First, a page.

I was wondering for those of you running the Nyle 200 or if you find that when running 4/4 oak lumber that the drying rate really slows down at the end? I usually air dry my lumber to 15%MC or so, then put in the kiln. Running 100% compressor and 120 degrees I can remove about 2% MC per day until I get to around 9%MC, then it usually slows to a crawl, almost stopping. It might be 1/2% MC per day? This usually requires me to turn off the compressor and raise the temps to 140-150 as suggested by someone at Nyle and slowly heat the last bit out over three-four days.
Is this typical of drying oak or do I have a weak link in my system somewhere? I've got a fairly old used Nyle unit, maybe 1995 model. I'm wondering if it’s just not pulling the moisture it should? I just had it recharged with virgin R12 digitally weighed in. (Last service guy fixed a leaky valve cap and refilled with wrong freon). I could still have a leak though.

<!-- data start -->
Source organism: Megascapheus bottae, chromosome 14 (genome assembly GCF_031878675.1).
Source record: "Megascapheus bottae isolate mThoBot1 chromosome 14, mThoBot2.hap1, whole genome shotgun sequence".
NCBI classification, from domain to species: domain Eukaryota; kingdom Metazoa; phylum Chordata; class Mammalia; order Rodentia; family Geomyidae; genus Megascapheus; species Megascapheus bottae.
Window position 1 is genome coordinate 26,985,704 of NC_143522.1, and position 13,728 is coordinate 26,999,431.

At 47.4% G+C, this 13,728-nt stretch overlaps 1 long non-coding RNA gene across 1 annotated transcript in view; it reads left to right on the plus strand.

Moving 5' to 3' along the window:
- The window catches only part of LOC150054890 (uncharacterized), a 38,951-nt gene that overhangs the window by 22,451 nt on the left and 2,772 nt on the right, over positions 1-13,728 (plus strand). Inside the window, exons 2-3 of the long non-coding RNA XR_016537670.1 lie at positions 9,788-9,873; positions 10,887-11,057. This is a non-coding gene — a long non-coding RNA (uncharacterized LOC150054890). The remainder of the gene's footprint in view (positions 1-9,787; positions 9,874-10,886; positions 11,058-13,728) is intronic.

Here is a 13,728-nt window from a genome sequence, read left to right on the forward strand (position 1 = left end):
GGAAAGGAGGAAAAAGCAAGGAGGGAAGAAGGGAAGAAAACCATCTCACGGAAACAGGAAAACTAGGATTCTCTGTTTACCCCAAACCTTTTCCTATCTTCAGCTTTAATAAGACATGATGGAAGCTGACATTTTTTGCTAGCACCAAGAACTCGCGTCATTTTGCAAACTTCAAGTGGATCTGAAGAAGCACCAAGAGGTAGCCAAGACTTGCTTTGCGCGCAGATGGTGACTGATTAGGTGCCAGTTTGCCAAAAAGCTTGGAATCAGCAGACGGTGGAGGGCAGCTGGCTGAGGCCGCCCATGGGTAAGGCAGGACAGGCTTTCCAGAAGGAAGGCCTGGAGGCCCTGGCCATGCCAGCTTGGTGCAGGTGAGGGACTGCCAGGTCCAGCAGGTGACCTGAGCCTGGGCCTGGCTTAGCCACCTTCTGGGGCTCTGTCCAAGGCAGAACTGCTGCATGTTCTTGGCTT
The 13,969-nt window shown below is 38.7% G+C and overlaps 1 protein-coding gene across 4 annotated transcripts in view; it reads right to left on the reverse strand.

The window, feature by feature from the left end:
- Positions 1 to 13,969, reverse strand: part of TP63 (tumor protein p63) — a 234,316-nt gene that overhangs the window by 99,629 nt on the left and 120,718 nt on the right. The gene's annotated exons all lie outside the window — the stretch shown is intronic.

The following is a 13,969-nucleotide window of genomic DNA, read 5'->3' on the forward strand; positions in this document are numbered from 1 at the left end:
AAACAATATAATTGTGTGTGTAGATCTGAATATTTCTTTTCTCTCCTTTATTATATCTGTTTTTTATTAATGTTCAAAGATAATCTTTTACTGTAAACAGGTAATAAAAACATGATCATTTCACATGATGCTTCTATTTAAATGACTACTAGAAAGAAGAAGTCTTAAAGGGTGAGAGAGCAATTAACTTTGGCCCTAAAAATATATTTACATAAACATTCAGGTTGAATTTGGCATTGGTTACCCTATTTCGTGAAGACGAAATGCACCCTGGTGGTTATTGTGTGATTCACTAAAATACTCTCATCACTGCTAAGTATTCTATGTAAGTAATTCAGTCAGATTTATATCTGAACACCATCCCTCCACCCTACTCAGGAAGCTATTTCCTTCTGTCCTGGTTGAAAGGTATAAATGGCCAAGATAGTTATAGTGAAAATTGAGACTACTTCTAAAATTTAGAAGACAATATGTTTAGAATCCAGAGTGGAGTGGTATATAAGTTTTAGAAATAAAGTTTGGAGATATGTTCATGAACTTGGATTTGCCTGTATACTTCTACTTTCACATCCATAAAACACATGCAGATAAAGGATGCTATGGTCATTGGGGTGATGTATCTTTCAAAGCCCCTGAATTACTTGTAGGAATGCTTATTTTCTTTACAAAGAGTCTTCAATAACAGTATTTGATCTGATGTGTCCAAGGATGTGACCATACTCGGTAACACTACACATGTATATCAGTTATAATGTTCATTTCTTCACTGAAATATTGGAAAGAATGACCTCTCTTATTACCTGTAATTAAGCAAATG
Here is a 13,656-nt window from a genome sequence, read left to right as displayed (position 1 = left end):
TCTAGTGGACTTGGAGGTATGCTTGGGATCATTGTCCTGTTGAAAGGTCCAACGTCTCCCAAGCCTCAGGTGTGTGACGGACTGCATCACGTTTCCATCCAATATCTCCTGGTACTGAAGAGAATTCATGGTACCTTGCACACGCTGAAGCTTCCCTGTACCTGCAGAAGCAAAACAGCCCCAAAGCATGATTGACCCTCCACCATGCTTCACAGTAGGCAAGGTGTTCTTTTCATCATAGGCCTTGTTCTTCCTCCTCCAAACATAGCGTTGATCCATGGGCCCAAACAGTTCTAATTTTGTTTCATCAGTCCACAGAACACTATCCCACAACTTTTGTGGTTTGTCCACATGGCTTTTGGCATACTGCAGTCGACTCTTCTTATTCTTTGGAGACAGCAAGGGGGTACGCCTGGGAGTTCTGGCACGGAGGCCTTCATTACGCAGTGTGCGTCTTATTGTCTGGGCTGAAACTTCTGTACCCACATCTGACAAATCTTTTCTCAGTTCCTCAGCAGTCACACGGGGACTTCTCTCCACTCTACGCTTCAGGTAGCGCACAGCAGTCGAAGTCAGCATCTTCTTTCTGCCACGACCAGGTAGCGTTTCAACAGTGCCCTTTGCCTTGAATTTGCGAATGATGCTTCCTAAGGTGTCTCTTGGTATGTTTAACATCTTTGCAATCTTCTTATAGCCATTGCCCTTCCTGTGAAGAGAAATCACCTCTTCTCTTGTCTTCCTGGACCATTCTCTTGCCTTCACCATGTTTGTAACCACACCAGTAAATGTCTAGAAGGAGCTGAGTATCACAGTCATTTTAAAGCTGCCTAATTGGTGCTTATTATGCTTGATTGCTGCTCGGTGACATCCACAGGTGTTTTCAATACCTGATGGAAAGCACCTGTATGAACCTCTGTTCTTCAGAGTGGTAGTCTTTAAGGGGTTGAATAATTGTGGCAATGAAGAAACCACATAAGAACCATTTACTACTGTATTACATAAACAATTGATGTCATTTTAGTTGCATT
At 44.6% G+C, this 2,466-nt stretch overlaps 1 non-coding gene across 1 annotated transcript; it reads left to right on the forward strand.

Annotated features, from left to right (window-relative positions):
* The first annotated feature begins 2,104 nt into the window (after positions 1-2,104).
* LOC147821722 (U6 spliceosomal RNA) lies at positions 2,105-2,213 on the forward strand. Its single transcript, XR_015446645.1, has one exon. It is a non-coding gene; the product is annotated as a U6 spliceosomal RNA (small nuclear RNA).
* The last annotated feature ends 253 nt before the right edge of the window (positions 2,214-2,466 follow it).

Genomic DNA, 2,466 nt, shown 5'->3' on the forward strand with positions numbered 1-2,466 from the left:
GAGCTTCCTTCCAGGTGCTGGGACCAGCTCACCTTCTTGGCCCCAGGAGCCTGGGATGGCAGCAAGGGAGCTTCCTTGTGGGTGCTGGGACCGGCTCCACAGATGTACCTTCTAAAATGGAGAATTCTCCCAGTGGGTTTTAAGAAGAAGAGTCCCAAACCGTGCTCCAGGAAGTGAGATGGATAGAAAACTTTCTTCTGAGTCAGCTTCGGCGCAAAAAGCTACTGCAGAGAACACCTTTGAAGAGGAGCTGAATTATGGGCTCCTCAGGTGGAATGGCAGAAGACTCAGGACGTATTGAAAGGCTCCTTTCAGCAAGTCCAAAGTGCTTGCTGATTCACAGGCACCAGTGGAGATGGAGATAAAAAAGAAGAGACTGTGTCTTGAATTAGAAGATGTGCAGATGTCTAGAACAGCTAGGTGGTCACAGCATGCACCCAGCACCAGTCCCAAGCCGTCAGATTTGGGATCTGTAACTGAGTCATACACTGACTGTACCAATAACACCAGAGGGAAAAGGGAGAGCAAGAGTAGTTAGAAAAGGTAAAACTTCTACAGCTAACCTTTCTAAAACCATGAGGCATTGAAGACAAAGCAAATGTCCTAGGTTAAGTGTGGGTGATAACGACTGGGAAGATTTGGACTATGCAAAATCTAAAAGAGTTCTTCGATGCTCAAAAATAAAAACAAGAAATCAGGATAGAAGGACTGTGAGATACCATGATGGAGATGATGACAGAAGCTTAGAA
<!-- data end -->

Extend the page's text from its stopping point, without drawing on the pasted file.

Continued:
(Sawing and Drying Forum)
From Gene Wengert, forum technical advisor:
This is fairly common with well air dried lumber. It is common with steam kilns, DH, etc. The common expression is that heat is used to "break loose the water.” Here is a quote from DRYING HARDWOOD LUMBER, p. 102: “What can be done when drying seems to stop in the middle of the kiln run? Drying will never actually stop if the EMC of the kiln atmosphere is lower than the core MC of the lumber, but the drying rate is extremely slow. To correct this problem of “slow drying,” the dry-bulb temperature can be slightly increased (perhaps 5°F) during the intermediate stages of drying. Higher increases are not recommended because of the risk of degrade. If a kiln operator decides to increase temperature above 30% MC, the operator should make sure that the kiln controller is properly calibrated.”
In your case, I would try 130 or 140 F for a few hours.